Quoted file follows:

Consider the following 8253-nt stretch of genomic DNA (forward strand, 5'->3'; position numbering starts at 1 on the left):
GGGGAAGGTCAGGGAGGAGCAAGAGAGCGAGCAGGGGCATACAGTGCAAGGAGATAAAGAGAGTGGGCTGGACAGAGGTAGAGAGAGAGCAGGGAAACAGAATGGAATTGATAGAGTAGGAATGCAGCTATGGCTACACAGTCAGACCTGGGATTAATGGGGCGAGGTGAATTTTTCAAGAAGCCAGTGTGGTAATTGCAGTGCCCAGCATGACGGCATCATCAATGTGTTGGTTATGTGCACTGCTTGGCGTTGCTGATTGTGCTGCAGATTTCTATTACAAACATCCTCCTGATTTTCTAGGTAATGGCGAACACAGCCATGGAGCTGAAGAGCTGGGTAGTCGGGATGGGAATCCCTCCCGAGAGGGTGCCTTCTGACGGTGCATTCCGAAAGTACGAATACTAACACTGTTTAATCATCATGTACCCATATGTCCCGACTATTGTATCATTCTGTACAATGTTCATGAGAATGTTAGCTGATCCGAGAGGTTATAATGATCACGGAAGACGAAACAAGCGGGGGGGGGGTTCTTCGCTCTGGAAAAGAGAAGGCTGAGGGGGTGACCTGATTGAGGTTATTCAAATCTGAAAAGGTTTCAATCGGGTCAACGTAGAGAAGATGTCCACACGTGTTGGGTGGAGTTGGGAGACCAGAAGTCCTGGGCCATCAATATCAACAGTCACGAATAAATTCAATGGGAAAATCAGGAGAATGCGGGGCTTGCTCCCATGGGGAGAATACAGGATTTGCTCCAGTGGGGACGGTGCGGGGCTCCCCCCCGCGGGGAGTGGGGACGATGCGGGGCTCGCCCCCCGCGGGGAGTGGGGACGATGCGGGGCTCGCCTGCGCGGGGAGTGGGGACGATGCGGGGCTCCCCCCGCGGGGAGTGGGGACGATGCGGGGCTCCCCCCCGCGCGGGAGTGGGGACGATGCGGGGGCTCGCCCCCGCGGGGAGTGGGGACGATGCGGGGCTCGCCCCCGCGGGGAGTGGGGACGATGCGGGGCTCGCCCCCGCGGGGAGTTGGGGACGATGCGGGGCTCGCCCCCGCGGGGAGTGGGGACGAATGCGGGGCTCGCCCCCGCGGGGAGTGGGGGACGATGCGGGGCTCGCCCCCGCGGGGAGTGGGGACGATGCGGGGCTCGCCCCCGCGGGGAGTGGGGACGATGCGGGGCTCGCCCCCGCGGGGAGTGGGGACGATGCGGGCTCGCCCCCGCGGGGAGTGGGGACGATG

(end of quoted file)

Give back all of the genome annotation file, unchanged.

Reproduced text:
Consider the following 8253-nt stretch of genomic DNA (forward strand, 5'->3'; position numbering starts at 1 on the left):
GGGGAAGGTCAGGGAGGAGCAAGAGAGCGAGCAGGGGCATACAGTGCAAGGAGATAAAGAGAGTGGGCTGGACAGAGGTAGAGAGAGAGCAGGGAAACAGAATGGAATTGATAGAGTAGGAATGCAGCTATGGCTACACAGTCAGACCTGGGATTAATGGGGCGAGGTGAATTTTTCAAGAAGCCAGTGTGGTAATTGCAGTGCCCAGCATGACGGCATCATCAATGTGTTGGTTATGTGCACTGCTTGGCGTTGCTGATTGTGCTGCAGATTTCTATTACAAACATCCTCCTGATTTTCTAGGTAATGGCGAACACAGCCATGGAGCTGAAGAGCTGGGTAGTCGGGATGGGAATCCCTCCCGAGAGGGTGCCTTCTGACGGTGCATTCCGAAAGTACGAATACTAACACTGTTTAATCATCATGTACCCATATGTCCCGACTATTGTATCATTCTGTACAATGTTCATGAGAATGTTAGCTGATCCGAGAGGTTATAATGATCACGGAAGACGAAACAAGCGGGGGGGGGGTTCTTCGCTCTGGAAAAGAGAAGGCTGAGGGGGTGACCTGATTGAGGTTATTCAAATCTGAAAAGGTTTCAATCGGGTCAACGTAGAGAAGATGTCCACACGTGTTGGGTGGAGTTGGGAGACCAGAAGTCCTGGGCCATCAATATCAACAGTCACGAATAAATTCAATGGGAAAATCAGGAGAATGCGGGGCTTGCTCCCATGGGGAGAATACAGGATTTGCTCCAGTGGGGACGGTGCGGGGCTCCCCCCCGCGGGGAGTGGGGACGATGCGGGGCTCGCCCCCCGCGGGGAGTGGGGACGATGCGGGGCTCGCCTGCGCGGGGAGTGGGGACGATGCGGGGCTCCCCCCGCGGGGAGTGGGGACGATGCGGGGCTCCCCCCCGCGCGGGAGTGGGGACGATGCGGGGGCTCGCCCCCGCGGGGAGTGGGGACGATGCGGGGCTCGCCCCCGCGGGGAGTGGGGACGATGCGGGGCTCGCCCCCGCGGGGAGTTGGGGACGATGCGGGGCTCGCCCCCGCGGGGAGTGGGGACGAATGCGGGGCTCGCCCCCGCGGGGAGTGGGGGACGATGCGGGGCTCGCCCCCGCGGGGAGTGGGGACGATGCGGGGCTCGCCCCCGCGGGGAGTGGGGACGATGCGGGGCTCGCCCCCGCGGGGAGTGGGGACGATGCGGGCTCGCCCCCGCGGGGAGTGGGGACGATG